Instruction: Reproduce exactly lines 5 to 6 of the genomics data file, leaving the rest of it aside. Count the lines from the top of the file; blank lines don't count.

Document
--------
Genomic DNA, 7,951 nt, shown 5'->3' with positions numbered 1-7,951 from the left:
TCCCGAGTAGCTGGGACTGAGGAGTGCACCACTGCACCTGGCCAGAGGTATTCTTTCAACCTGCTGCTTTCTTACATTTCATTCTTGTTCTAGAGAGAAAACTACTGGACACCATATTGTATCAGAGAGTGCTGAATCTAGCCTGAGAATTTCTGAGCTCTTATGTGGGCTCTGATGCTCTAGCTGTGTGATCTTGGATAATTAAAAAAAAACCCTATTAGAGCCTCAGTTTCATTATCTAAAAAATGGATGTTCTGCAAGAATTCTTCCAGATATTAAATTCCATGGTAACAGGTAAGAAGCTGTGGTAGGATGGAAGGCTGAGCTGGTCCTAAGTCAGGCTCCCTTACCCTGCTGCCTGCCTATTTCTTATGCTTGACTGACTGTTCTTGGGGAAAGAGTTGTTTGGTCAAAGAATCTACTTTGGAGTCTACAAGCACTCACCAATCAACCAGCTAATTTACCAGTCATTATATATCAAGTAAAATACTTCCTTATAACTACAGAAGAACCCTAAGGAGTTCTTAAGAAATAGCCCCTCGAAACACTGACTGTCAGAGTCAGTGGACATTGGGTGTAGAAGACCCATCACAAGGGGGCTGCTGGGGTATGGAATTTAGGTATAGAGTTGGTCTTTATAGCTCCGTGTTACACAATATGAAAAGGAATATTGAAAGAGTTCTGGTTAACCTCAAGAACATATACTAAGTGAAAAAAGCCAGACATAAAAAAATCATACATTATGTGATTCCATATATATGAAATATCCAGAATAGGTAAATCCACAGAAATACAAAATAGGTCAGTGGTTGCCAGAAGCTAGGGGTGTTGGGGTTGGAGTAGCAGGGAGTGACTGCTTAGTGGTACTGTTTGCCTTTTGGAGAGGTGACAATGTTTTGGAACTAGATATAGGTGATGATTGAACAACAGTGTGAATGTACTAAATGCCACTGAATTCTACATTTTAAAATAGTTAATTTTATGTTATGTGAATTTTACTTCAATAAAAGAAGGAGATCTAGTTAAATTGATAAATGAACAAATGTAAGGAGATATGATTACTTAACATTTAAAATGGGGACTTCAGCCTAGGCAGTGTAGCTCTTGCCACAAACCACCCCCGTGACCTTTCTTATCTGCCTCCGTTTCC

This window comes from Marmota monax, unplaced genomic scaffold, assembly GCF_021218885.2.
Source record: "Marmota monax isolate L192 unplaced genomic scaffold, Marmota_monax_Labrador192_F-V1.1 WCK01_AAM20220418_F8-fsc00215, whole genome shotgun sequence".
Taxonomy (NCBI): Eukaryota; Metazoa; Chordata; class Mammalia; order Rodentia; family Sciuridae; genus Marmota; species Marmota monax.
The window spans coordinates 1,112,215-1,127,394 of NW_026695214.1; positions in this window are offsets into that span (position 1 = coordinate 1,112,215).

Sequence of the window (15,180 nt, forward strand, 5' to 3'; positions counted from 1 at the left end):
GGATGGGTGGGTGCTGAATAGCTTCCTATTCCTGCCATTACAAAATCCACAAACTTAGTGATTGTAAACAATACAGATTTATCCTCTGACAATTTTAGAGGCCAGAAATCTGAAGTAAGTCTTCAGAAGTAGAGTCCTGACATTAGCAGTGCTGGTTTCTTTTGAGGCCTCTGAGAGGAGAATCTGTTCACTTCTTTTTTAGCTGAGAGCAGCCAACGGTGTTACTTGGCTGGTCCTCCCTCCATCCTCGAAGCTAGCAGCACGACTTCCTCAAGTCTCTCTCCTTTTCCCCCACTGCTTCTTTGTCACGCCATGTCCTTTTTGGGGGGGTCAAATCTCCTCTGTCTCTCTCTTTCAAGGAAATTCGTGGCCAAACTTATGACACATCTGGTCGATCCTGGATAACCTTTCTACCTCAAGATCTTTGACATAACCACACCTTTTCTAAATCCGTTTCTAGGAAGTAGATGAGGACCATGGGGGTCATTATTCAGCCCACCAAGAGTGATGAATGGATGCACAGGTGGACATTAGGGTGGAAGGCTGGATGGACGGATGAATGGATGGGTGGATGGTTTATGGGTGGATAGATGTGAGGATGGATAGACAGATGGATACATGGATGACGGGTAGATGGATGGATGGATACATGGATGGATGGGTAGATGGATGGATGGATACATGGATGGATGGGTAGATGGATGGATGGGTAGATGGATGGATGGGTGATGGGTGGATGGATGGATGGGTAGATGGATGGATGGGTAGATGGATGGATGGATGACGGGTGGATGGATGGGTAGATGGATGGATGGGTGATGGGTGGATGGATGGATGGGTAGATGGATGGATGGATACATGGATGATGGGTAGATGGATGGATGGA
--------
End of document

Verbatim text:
Taxonomy (NCBI): Eukaryota; Metazoa; Chordata; class Mammalia; order Rodentia; family Sciuridae; genus Marmota; species Marmota monax.
The window spans coordinates 1,112,215-1,127,394 of NW_026695214.1; positions in this window are offsets into that span (position 1 = coordinate 1,112,215).